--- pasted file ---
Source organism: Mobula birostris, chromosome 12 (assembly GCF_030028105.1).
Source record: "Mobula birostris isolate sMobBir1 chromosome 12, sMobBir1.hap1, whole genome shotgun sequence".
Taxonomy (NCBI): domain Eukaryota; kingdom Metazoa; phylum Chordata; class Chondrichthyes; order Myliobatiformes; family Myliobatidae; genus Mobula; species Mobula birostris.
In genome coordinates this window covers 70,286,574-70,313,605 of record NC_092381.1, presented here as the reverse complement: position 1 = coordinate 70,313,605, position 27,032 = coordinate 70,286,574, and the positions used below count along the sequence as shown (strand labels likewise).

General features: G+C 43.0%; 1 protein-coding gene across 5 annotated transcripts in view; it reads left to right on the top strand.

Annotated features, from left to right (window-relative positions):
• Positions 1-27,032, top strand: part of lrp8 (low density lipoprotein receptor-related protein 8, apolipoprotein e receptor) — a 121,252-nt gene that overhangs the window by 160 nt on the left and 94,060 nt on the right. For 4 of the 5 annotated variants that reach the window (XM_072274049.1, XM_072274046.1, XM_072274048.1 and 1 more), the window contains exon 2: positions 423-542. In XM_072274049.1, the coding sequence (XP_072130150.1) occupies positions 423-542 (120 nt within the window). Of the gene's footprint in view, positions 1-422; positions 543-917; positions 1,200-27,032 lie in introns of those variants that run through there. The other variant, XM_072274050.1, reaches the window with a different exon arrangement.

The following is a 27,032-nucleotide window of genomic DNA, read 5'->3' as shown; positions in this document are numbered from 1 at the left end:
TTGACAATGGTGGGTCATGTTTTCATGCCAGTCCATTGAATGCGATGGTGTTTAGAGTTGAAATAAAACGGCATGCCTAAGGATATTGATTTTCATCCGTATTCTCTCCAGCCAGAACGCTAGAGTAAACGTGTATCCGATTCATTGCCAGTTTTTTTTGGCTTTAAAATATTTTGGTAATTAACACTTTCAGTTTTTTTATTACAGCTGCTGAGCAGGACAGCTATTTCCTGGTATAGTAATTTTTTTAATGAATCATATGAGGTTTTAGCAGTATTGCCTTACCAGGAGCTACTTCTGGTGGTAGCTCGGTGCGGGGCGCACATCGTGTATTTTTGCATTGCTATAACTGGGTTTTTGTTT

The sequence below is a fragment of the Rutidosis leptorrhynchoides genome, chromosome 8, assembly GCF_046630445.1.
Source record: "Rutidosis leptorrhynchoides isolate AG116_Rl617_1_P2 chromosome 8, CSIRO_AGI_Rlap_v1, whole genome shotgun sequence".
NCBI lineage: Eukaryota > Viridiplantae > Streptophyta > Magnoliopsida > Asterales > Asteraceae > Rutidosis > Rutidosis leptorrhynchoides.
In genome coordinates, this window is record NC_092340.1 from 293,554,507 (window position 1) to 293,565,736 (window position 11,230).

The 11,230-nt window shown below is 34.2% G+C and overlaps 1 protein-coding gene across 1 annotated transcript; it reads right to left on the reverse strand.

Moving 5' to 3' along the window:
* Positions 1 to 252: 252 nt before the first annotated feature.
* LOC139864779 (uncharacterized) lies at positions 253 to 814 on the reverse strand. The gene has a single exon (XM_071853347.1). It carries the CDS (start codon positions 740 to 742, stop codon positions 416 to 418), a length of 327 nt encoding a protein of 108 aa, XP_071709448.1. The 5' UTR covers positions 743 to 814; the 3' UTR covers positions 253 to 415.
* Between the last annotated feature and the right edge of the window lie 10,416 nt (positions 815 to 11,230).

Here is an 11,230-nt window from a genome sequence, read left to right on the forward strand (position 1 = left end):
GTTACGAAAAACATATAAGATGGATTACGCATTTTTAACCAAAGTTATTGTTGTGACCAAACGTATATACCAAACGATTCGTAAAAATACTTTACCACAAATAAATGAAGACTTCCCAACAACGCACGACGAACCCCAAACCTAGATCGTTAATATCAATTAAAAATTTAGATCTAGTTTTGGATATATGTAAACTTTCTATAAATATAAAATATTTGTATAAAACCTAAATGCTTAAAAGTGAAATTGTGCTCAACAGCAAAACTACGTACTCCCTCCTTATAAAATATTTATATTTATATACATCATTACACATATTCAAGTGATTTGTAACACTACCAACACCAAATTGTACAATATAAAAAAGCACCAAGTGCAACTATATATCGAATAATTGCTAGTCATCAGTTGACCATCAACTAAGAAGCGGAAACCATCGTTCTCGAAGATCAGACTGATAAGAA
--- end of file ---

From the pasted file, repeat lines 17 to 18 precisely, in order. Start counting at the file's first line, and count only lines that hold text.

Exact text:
* LOC139864779 (uncharacterized) lies at positions 253 to 814 on the reverse strand. The gene has a single exon (XM_071853347.1). It carries the CDS (start codon positions 740 to 742, stop codon positions 416 to 418), a length of 327 nt encoding a protein of 108 aa, XP_071709448.1. The 5' UTR covers positions 743 to 814; the 3' UTR covers positions 253 to 415.
* Between the last annotated feature and the right edge of the window lie 10,416 nt (positions 815 to 11,230).